Canonical forgets to i386, shoving Linux onto a C64, kernel 5.6 brings the rumble, and the low-cost Zima SBC with bonus PCIe hole.
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08:56 Ubuntu i386 won’t die
14:58 Linux kernel 6.5
18:28 Linux on the C64
24:14 X86 Zimaboard with PCIe
- Wow, because of issues with Steam on Ubuntu I always install the Valve Steam .deb and not the one in the Ubuntu repositories.
- There are issues with System76’s Pop!_OS Steam client in the Pop!_Shop also with the 32-bit drivers and they recommend installing Valve’s instead.
- And everytime I install the Valve .deb the i386 drivers get installed.
- Back in June of 2019 Ubuntu attempted to do something rather bold.
- That something was dropping all 32-bit support beginning with the upcoming Ubuntu 19.10 release.
- RIP WINE & gaming.
- Even though Canonical reversed course a few weeks later, Steam announced that it would not support future Ubuntu releases.
- One of the many reasons the Steam Deck is running Arch.
- Someone forgot to add 32-bit support to the image on the new Flutter-based installer.
- Install the official Steam *.deb.
Linux Kernel 6.5
- Linux creator Linus Torvalds released Linux Kernel 6.5, and it has some very important new features.
- Debugpoint.com states, “For users of high-core count Intel Xeon, AMD EPYC, and high end desktop processors, this release is bringing parallel CPU boot support aimed at significantly reducing kernel boot times.”
- This feature will greatly benefit large core count servers, enabling faster boot times.
- There is complete MIDI 2.0 support, the widely-used MIDI protocol for musical devices, in Linux Kernel 6.5.
- Including notable enhancements such as higher resolution, improved articulation, and the Universal MIDI Packet for streamlined transmission of multiple MIDI messages.
- The kernel now defaults to using the AMD P-State EPP driver, so users with AMD Ryzen Zen 2 or newer should expect performance gains and improved power efficiency with Kernel 6.5.
- The EXT4 file-system gains faster parallel direct I/O overwrites, Btrfs gets various misc performance improvements, and there is an assortment of fixes to the Paragon NTFS3 driver.
- And for Microsoft Xbox controller users on Linux, there are tactile enhancements here as more controllers support rumble in Linux kernel 6.5.
- And for those who are using an ASUS ROG Ally, sound issues are resolved in 6.5.
- Oooh, and one of my favorites, AMD FreeSync now enabled by default.
- I use FreeSync enabled monitors for all my AMD GPUs.
- The “can it run linux” joke used to apply to the C64. No longer.
- Onno Kortman has taken semu, a minimal RISC-V emulator, and cross-compiled it with llvm-mos, an LLVM port to the MOS 6502 processor, in order to run Linux on the Commodore 64.
- My first thought was “surely this will not fit in 64k of ram!”. And it doesn’t. It requires a 16MB REU.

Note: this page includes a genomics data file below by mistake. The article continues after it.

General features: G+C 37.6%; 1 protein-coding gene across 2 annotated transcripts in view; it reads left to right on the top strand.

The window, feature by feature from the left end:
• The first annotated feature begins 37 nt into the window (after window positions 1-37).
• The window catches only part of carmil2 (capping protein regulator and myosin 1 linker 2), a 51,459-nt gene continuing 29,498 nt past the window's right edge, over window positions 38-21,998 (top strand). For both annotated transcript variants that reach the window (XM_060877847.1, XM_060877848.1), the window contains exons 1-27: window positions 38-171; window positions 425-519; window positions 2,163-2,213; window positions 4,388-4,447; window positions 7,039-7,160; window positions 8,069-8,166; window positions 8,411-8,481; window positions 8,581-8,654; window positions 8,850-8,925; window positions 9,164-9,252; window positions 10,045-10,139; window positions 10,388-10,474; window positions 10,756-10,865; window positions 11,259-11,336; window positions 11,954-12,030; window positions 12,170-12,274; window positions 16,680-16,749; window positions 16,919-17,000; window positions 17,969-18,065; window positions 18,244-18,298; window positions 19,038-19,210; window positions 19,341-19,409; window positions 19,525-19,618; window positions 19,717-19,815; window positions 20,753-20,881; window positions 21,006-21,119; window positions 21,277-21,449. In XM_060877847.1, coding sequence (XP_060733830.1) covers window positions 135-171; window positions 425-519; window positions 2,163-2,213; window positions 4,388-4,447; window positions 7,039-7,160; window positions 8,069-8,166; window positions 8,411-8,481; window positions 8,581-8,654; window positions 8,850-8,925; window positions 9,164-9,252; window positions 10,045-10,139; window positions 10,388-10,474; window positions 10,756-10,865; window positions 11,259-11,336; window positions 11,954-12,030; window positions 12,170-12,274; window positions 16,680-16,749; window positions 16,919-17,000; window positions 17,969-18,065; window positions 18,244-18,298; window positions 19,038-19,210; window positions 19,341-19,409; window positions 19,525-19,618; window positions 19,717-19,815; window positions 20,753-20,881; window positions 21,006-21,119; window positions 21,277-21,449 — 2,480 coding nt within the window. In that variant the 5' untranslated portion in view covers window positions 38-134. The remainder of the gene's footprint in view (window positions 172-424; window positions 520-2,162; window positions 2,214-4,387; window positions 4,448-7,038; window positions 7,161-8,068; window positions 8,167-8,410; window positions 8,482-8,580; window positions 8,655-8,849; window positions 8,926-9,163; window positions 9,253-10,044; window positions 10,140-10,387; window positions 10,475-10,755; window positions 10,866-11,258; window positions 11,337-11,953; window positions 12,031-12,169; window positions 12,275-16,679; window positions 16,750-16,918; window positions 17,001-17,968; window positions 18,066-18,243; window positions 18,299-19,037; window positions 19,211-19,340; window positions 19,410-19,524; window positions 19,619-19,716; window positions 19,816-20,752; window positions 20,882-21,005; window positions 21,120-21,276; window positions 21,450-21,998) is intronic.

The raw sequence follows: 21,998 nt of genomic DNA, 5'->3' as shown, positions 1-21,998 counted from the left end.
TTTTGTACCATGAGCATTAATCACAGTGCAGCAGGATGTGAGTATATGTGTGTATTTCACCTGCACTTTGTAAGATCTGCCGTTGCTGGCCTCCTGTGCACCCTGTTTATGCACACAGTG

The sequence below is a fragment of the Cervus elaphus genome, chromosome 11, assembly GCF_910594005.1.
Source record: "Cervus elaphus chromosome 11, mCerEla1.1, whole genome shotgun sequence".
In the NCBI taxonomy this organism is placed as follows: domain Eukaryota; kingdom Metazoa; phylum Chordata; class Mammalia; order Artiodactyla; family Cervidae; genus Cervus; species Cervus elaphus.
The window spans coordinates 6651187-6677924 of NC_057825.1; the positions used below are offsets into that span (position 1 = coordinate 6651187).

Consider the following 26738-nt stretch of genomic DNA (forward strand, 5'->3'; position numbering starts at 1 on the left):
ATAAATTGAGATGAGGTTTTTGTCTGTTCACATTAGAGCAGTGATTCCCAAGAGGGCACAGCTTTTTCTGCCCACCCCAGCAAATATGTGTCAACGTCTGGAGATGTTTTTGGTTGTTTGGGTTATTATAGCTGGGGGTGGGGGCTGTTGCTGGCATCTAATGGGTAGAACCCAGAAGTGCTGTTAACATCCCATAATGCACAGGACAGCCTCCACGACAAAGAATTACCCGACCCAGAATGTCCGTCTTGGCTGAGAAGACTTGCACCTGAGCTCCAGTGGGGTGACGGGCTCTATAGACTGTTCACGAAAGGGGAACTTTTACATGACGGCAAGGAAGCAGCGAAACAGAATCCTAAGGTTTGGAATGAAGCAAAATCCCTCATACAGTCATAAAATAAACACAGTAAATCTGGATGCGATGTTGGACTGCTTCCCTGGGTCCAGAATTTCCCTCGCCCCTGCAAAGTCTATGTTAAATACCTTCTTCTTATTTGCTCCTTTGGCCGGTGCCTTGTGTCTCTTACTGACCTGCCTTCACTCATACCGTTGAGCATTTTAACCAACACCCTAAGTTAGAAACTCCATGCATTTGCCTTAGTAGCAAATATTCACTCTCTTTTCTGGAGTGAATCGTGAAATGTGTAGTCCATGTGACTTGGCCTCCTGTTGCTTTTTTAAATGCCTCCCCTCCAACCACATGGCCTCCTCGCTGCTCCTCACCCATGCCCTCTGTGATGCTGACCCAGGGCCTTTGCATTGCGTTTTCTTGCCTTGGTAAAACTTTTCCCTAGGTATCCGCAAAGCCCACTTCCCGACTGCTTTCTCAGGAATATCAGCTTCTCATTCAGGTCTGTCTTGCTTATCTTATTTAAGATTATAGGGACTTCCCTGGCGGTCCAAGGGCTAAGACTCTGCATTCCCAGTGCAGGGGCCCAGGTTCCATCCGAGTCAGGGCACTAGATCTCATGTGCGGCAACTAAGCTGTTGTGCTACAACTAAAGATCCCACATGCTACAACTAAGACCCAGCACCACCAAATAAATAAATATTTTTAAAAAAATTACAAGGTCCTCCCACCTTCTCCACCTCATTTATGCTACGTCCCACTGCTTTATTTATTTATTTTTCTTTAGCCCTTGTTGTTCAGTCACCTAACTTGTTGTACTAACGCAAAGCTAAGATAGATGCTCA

- This isn’t Linux running on C64 per se. This is C64 emulating a RISC-V environment on which Linux runs.
- Also, it would take about a week to boot on real hardware.
- Yeah, 6502 is very poorly suited to C-style code.
- Oh, now this is exciting news!
- I bet it would run on my Commodore 128 as well.
- LUnix, or “Little Unix”, is a Unix-like operating system developed for the C64 and C128.
- That is the closest we have gotten to a Linux C64 port until now!
- I was in Junior High when the C64 was introduced in early 1982.
- My family bought it at Toys R Us, and I still have it in my vintage computer collection :-)
Slice of Pi
- Anyone want a glass of Zima?
- If you do, you’re going to need an oddly shaped glass.
- The idea of ZimaBoard came from a robot character from the HBO TV episode “Love Death and Robots”.
- X86 in dual and quad-core options with 2 to 8 GB of RAM.
- 2X LAN / 2X SATA.
- And the odd option, an external PCIe hole.
- At full tilt this critter only consumes 10 W.
- Really considering ordering a 2gig model for testing.
- This is an awesome alternative to the Raspberry Pi, Zimaboard.
- “The Zimaboard is a low-cost single board server for makers and geeks” states the manufacturer’s website.
- But the big news here is that the Zimaboard is an Intel x86 quad-core single board computer instead of the RasPi’s ARM SBC.
- It has a unique and stylish design, with its upper side consisting almost entirely of metal cooling fins for passive cooling.
- And it has an PCIe slot that protrudes on its side.
- At the bottom, there is a partially transparent plastic, or black tinted Plexiglas.
- There are only 4 small black Phillips screws on the bottom, which also makes the board easy to open.
- The Zimaboard has a gray design with orange accents, and the “Zimaboard” lettering is also in orange on the top and bottom of the unit.
- Next to the PCIe slot is an I/O panel where there are contacts that can be soldered for further connections, such as power, switches and LEDs.
- There are 3 Zimaboard models available ranging from $119-199 from dual-core to quad-core.